Viewing 1 to 15 of 15
Journal Article
Aaron Williams, Robert McCormick, Michael Lance, Chao Xie, Todd Toops, Rasto Brezny
Small impurities in the fuel can have a significant impact on the emissions control system performance over the lifetime of the vehicle. Of particular interest in recent studies has been the impact of sodium, potassium, and calcium that can be introduced either through fuel constituents, such as biodiesel, or as lubricant additives. In a collaboration between the National Renewable Energy Laboratory and the Oak Ridge National Laboratory, a series of accelerated aging studies have been performed to understand the potential impact of these metals on the emissions control system. This paper explores the effect of the rate of accelerated aging on the capture of fuel-borne metal impurities in the emission control devices and the subsequent impact on performance. Aging was accelerated by doping the fuel with high levels of the metals of interest. Three separate evaluations were performed, each with a different rate of accelerated aging.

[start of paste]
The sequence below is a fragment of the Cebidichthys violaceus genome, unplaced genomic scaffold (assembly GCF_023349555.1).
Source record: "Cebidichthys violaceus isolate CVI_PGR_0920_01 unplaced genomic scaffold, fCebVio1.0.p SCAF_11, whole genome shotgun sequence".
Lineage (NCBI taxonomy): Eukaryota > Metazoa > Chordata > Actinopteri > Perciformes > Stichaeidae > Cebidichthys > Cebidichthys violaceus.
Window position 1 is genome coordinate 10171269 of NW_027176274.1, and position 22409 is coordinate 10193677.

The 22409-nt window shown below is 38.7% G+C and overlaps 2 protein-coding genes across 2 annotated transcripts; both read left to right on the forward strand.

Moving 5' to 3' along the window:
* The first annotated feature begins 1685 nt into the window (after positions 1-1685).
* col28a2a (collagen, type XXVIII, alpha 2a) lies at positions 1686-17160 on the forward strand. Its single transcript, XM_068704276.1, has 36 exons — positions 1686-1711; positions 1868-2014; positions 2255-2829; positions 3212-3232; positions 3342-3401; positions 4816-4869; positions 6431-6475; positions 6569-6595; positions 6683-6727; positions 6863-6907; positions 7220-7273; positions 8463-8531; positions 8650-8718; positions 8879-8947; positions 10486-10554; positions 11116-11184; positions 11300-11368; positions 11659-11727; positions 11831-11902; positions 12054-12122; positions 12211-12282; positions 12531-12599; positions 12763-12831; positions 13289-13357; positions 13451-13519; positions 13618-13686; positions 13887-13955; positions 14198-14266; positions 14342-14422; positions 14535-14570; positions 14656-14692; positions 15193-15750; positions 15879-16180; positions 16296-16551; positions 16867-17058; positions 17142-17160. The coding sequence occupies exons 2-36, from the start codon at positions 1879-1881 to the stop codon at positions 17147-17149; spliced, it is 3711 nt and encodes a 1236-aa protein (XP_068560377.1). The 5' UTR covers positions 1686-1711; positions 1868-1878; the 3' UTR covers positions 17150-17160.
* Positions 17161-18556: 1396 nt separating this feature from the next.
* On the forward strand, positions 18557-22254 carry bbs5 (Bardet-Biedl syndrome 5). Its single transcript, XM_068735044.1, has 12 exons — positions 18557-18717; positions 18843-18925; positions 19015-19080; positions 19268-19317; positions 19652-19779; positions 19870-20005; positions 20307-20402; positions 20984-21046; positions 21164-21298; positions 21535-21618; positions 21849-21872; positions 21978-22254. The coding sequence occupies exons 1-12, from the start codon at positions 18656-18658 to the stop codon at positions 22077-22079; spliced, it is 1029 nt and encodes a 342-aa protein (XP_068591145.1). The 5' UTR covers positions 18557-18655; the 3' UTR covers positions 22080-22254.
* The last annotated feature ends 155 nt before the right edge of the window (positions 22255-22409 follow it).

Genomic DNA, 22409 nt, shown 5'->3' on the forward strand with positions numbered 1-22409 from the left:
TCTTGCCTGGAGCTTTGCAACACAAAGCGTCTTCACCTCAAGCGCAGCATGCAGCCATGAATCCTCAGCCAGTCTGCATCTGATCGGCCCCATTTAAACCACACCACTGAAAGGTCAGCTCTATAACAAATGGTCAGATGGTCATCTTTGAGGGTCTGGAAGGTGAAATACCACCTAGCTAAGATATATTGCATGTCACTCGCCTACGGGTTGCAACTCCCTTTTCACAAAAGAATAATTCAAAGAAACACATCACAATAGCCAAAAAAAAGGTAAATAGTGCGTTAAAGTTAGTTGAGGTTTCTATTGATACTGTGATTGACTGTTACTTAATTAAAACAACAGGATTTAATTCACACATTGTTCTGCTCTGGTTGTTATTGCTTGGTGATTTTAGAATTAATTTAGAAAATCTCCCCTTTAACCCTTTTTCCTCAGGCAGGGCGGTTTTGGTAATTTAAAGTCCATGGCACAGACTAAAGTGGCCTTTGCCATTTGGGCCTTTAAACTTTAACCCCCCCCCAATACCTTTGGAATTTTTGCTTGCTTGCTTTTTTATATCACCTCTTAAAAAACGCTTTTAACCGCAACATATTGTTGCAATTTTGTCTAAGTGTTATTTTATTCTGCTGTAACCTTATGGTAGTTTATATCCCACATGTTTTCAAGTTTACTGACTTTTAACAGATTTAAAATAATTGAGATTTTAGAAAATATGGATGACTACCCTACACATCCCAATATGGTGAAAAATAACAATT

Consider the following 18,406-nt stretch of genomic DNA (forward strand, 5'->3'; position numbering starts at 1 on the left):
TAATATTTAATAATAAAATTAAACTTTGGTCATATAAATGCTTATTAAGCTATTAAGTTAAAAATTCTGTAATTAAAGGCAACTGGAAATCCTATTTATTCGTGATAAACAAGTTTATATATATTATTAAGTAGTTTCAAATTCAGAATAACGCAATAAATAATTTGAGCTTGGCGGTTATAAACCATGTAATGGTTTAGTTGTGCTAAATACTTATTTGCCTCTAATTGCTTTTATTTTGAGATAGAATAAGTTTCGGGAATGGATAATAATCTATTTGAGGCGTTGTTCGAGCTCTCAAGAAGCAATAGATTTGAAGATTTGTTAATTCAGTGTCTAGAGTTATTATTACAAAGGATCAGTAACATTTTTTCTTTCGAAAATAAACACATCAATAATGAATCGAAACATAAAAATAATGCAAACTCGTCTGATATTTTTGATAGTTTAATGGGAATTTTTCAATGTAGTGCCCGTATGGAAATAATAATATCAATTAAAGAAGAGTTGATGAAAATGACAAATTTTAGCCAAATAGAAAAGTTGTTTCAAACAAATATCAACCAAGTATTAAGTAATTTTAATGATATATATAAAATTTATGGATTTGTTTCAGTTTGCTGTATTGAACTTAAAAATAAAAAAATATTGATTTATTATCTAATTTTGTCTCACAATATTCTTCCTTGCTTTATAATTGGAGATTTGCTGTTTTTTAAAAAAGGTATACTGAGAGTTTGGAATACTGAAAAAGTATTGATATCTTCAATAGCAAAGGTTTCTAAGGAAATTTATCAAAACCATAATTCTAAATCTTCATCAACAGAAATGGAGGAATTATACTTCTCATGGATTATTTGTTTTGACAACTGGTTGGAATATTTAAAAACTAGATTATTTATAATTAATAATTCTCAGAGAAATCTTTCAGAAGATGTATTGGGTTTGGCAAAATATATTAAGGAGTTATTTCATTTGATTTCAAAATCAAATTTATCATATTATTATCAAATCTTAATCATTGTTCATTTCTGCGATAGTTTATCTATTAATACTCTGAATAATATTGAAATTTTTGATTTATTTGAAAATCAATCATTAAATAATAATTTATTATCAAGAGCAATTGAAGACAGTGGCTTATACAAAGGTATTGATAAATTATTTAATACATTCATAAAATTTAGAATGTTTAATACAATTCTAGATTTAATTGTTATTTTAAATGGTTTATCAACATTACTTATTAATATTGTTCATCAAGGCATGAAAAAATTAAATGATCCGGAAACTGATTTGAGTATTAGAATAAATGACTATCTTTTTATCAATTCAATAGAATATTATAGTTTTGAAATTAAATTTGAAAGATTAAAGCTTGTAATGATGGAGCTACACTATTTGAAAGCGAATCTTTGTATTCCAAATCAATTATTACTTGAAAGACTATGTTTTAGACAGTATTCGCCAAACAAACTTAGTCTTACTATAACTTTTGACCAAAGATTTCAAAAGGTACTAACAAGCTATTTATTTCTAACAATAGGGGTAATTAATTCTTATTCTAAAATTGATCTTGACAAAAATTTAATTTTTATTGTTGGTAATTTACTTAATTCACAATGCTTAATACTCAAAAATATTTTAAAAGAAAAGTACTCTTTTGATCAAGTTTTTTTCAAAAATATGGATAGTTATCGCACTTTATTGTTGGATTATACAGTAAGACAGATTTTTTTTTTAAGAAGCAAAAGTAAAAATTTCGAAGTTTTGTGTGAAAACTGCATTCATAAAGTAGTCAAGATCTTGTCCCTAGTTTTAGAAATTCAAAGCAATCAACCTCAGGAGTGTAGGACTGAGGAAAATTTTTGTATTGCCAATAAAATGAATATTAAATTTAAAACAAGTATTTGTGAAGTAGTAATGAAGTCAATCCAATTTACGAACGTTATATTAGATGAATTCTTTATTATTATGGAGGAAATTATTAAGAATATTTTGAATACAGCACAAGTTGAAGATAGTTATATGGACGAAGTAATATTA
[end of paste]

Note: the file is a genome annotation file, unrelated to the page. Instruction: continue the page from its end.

Technical Paper
John Rugh, Larry Chaney, Laurie Ramroth, Travis Venson, Matthew Rose
The objective of the study was to assess the impact of a Saflex1 S Series solar control PVB (polyvinyl butyral) windshield on conventional vehicle fuel economy and electric vehicle (EV) range. The approach included outdoor vehicle thermal soak testing, RadTherm cooldown analysis, and vehicle simulations. Thermal soak tests were conducted at the National Renewable Energy Laboratory's Vehicle Testing and Integration Facility in Golden, Colorado. The test results quantified interior temperature reductions and were used to generate initial conditions for the RadTherm cooldown analysis. The RadTherm model determined the potential reduction in air-conditioning (A/C) capacity, which was used to calculate the A/C load for the vehicle simulations. The vehicle simulation tool identified the potential reduction in fuel consumption or improvement in EV range between a baseline and solar control PVB configurations for the city and highway drive cycles.
Technical Paper
Aaron David Brooker, Jacob Ward, Lijuan Wang